Words + Photos by Bobby Talamine
Hardcore and punk intertwine with American Nightmare, a band that started back in 2000 with singer Wesley Eisold, also known by his other popular band Cold Cave. American Nightmare is nothing like Cold Cave in sound and presentation- this is all for intents and purposes, a bare bones kinda set, with minimal load in.
Simply arrive at whatever venue for the evening, unload the musicians and their instruments, and that's it.
Should have known and investigated a bit further on the amped up nature of American Nightmare fans. Simply for the fact that I'm getting older, and physical punishment from all angles to my body is just not as fun as it used to be back in the day.
I was perched on the lip of the stage front and center, surrounded by other photographers and patrons, when not even thirty seconds into American Nightmare's first song "Love American," I was pummeled and crushed repeatedly.
I made the mistake of vacating said spot in front of the stage to the center of the opened mosh pit, to kids going counter clockwise in full tilt by the dozens, not relinquishing their forward march for anybody, especially this photographer.
American Nightmare? Indeed. On many levels.
From the relative safety of stage left audience right, I got my composure to get some decent shots of Wesley and his band, then went up to the balcony to see the rest of the show from there.
I'm not much of a hardcore / punk guy myself to be honest. I do know of some bands in the genre that I've photographed in days of yore, such as GBH, Black Flag, Minor Threat, and of course The Dead Kennedys and The Misfits.
The scene was (and still is), a band / audience communion, with a relentless release of energy to everyone's mutual satisfaction.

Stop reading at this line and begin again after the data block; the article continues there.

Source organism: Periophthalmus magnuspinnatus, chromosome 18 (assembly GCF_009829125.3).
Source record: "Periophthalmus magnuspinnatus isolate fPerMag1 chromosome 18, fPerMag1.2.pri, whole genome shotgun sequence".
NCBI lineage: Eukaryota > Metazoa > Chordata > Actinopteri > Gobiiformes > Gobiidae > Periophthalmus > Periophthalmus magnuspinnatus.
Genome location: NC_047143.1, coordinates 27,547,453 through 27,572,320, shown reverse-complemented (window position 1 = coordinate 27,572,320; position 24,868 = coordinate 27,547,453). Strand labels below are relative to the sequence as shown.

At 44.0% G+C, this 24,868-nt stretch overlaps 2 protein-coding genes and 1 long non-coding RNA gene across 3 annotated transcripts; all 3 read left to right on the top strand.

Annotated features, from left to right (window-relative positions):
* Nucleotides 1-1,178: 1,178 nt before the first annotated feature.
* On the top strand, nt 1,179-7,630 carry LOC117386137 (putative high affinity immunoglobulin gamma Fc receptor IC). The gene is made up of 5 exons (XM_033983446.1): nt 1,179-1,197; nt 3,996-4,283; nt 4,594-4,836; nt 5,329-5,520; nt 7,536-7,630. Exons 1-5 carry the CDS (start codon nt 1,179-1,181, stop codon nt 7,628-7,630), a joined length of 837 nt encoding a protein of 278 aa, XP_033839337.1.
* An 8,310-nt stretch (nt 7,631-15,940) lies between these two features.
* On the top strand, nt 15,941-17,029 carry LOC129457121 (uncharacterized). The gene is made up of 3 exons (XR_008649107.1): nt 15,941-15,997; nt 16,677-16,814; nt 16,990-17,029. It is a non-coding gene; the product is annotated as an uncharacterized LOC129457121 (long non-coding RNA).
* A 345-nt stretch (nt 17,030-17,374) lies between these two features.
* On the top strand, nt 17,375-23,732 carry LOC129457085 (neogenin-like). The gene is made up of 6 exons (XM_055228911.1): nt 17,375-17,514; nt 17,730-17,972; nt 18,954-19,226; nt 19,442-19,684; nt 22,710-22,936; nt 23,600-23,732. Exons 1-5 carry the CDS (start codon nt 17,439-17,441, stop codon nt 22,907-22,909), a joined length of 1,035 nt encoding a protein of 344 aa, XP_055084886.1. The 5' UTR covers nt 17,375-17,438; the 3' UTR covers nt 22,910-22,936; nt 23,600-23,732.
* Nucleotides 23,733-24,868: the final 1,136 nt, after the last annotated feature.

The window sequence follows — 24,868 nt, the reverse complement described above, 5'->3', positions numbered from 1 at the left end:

I guess I didn't want to investigate further, knowing Wesley from Cold Cave over the years, and frankly, just loving everything he sets his mind to tour and perform with.
And since we had Ceremony in our JBTV studios a few years back, I figured to some extent there'd be some aggression, but nothing I can't handle.
From the balcony watching the show, I get the connection with Wesley and the audience at the front of the stage. When Wesley, dressed in black, including a black baseball cap that shrouded his face, wasn't whirling around the stage or standing on the drum riser, he was kneeling front and center within inches of his audience most of the time. Everyone involved in the sing along and companionship.
This was made more so, because there was no barricades at all for this show.
It was fun to behold, this simple set with simple lighting, and music having to be pushed that much further into the forefront to everyone's satisfaction.
The same holds true with the opening band Ceremony from California.
Although not as relentless as American Nightmare, they still have quite a few songs in their catalog that are in the genre of hardcore, with singer Ross Farrar for the most part swinging his microphone with physical might from his shoulders to the ground with relentless and physical might, over and over and over again.
With Anthony Anzaldo on guitar, Justin Davis on bass, Andy Nelson on guitar, and Jake Casarotti on drums, they're are definitely an odd looking bunch, with no one in the band truly playing the part of a rock n' roller, more like a bunch of cab drivers convening in a garage after a shift to work on some songs.
Trust me when I say that's not a bad thing, because these guys are tight and can play. Ross loved the communion with the audience, equal to Wesley and American Nightmare.
Have to say both bands brought the heavy, with plenty of angst, and yet, there's some solid songwriting chops in the songs for both bands.
Kind of unique having this show at Thalia Hall as well. Nice to know the venue can hold up and take a pummeling from the relentless mosh pits from show beginning to show's end.